American Spark


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Is Your Toaster Killing Your Creativity?

How our Creative Life is Crushed by Materialism

“Like everyone else, I had become a slave to the IKEA nesting instinct. If I saw something clever like the coffee table in the shape of a yin and yang, I had to have it. I would flip through catalogs and wonder, ‘What kind of dining set defines me as a person?’ I had it all.” -Chuck Palahniuk

             Materialism. In the U.S., it defines us. Being a consumer is such an everyday part of life that we hardly think about it. We even have whole holidays centered around it.  Black Friday. Cyber Monday. Labor Day. Memorial Day. The list continues. To borrow a phrase from Marie Kondo, Do all these things we buy really spark joy in our lives? For us, let’s take her idea a step further and ask, Do these things spark creativity in our lives?

 The Creativity Killer

            How many of you complain that you can never get anything creative done at home because you’re surrounded by distractions? The dishes need cleaning, your bedroom has more clothing options than Target, and there’s clutter just everywhere. In another article, we talked about writing residencies . Why are they so appealing? Because they remove distractions and simplify. You leave behind all the stuff that consumes your everyday life so you can focus. 

             We pay money for things that we think will make us happy. Instead, all the clutter just stresses us out and boxes in our inventiveness—our muse. Then we pay moremoney to hide from all that distracting stuff that we bought. How backward is that?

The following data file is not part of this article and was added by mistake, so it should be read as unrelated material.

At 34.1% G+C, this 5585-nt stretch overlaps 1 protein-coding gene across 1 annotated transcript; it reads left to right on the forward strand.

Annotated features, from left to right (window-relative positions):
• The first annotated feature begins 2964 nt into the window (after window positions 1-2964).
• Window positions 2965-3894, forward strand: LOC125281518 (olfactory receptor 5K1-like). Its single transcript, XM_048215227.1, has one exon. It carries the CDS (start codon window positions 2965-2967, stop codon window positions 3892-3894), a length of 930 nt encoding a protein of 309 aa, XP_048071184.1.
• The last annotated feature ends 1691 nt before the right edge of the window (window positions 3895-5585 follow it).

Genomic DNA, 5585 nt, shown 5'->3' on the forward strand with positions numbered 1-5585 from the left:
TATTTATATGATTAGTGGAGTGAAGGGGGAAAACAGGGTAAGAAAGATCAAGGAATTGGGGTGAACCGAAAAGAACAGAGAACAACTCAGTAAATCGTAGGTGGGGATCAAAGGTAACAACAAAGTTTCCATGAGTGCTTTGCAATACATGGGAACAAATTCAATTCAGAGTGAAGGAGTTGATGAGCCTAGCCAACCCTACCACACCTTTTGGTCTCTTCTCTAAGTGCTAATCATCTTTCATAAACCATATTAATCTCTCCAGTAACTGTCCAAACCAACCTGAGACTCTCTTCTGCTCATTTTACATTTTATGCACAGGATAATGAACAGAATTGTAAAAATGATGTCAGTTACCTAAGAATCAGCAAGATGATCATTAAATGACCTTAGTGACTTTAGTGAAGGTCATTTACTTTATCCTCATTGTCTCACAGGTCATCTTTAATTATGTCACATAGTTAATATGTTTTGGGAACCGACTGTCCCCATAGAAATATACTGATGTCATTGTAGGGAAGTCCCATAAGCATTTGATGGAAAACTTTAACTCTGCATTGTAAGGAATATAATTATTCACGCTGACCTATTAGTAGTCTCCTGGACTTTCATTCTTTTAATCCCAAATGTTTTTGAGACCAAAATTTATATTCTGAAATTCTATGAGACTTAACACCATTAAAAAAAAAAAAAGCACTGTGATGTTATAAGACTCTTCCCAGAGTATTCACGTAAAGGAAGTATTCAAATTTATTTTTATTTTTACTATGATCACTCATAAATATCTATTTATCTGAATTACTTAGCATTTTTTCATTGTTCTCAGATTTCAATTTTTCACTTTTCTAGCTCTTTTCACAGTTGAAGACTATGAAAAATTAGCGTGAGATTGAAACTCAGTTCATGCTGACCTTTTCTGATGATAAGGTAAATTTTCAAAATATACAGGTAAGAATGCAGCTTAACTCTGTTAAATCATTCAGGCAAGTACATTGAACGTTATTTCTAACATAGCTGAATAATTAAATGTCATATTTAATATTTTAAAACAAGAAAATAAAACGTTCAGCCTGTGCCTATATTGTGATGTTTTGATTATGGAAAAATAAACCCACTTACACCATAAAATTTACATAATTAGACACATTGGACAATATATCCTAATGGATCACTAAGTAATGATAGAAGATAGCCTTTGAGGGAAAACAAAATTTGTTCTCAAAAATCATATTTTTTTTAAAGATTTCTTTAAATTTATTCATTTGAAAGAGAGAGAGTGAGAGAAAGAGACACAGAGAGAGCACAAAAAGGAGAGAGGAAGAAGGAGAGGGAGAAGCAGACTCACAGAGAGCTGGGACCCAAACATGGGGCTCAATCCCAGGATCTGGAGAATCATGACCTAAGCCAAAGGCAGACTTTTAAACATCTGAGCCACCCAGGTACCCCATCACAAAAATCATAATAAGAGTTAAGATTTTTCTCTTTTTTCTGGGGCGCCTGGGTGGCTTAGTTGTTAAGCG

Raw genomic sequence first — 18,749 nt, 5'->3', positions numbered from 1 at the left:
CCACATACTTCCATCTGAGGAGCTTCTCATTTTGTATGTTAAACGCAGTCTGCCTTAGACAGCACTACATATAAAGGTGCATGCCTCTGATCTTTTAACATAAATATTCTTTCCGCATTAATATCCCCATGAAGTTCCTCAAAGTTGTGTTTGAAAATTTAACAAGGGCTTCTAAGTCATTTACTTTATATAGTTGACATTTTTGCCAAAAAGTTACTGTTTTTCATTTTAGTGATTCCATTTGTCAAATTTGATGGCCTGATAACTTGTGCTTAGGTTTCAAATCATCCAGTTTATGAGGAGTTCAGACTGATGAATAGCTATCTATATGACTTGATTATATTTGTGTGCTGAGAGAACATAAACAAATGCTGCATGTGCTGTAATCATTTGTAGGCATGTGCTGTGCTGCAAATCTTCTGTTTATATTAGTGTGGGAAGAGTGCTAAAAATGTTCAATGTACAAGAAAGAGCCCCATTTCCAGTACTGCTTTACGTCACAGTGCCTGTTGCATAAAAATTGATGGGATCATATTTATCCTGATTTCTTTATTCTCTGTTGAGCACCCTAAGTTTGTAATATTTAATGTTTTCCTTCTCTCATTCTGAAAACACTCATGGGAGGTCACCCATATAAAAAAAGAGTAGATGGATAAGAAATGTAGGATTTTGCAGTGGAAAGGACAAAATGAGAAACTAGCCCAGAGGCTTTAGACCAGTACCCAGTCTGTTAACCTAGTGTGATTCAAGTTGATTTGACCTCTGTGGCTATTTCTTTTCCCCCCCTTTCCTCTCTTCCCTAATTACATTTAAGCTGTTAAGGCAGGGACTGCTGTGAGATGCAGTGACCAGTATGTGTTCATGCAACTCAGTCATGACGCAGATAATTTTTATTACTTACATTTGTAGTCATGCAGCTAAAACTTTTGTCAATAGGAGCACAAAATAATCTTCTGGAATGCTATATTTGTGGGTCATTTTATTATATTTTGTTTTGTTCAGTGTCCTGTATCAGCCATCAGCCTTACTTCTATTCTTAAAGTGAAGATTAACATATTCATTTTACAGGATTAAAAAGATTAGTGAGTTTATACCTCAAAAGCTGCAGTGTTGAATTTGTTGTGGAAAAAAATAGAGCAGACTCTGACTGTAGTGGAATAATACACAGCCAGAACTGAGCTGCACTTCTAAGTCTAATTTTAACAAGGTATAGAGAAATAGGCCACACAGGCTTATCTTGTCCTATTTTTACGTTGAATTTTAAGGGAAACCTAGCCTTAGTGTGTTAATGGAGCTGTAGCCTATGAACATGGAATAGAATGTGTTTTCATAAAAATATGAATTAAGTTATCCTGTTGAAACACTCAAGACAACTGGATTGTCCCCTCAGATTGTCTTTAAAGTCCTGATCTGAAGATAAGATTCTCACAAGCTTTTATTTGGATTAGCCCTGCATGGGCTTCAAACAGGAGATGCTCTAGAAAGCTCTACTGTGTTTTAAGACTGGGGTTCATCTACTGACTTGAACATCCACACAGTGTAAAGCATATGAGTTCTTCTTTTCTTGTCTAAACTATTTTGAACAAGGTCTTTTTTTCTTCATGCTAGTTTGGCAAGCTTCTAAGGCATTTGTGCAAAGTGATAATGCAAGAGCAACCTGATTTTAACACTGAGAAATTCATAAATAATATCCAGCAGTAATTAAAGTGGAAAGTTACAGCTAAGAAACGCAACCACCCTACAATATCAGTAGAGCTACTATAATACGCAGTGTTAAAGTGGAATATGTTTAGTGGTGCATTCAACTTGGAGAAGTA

There’s good news, though. You don’t have to run away to a secluded retreat to find peace. Minimalism is on the rise as more people realize the things we own don’t really bring happiness.

The Minimalist Solution

             Minimalism is a boost to creative flow. For most people, the less there is around you to occupy your mind, the more opportunity you have to look inward to drive your thoughts than outward. But maybe you’re the type of person who thrives best in a mess—a writer who flourishes when surrounded by encroaching piles of books—that’s ok, too. The point of minimalism isn’t to get rid of all your stuff, it’s to get rid of distractions.

            A lot of people get scared when they hear the word minimalism. They get visions of all their possessions being thrown away by the wheelbarrow, a minimalist expert going through their closet telling them they can only keep 33 pieces of clothing. But it doesn’t have to be like that. The core point of minimalism is owning only what you actually use and enjoy. All the extra is just stress-inducing, creativity-killing clutter. Take a look around your home. What is getting in the way of your creative project? Do you feel claustrophobic? Do you see things that you want to put away or organize and you just can’t get started on your novel or song until it’s done? If so, then it’s high time to do some minimizing.

How to get Started

            If you’ve decided to minimize, you’re in luck. From Marie Kondo to the 333 Project to tiny homes, minimalism is on the rise everywhere and there’s no shortage of tips to get you started. Remember, no matter what tactic you take, the point isn’t to forsake the material world entirely like a Franciscan monk. Some material things can be good for you and really do add value to your life—but there’s a tipping point where things stop being useful and start being distracting. That tipping point is different for everyone so, minimalism looks different depending on who you are.

            When you do start downsizing, consider donating things to charity. If something is no longer useful to you, let it be useful to someone else in need. Instead of owning 30 dress shirts, give a few to the guy who doesn’t own any so he can look sharp at a job interview. Minimalism can help foster both your creativity and your community.  

            Finally, if you’re still on the fence about letting go, consider some wisdom from an unconventional 90’s philosopher: “You buy furniture. You tell yourself this is the last sofa I will ever need. Then the right set of dishes. Then the perfect bed. The drapes. The rug. Then you're trapped in your lovely nest, and the things you used to own, now they own you.” - Tyler Durden, Fight Club


Liam Brodentel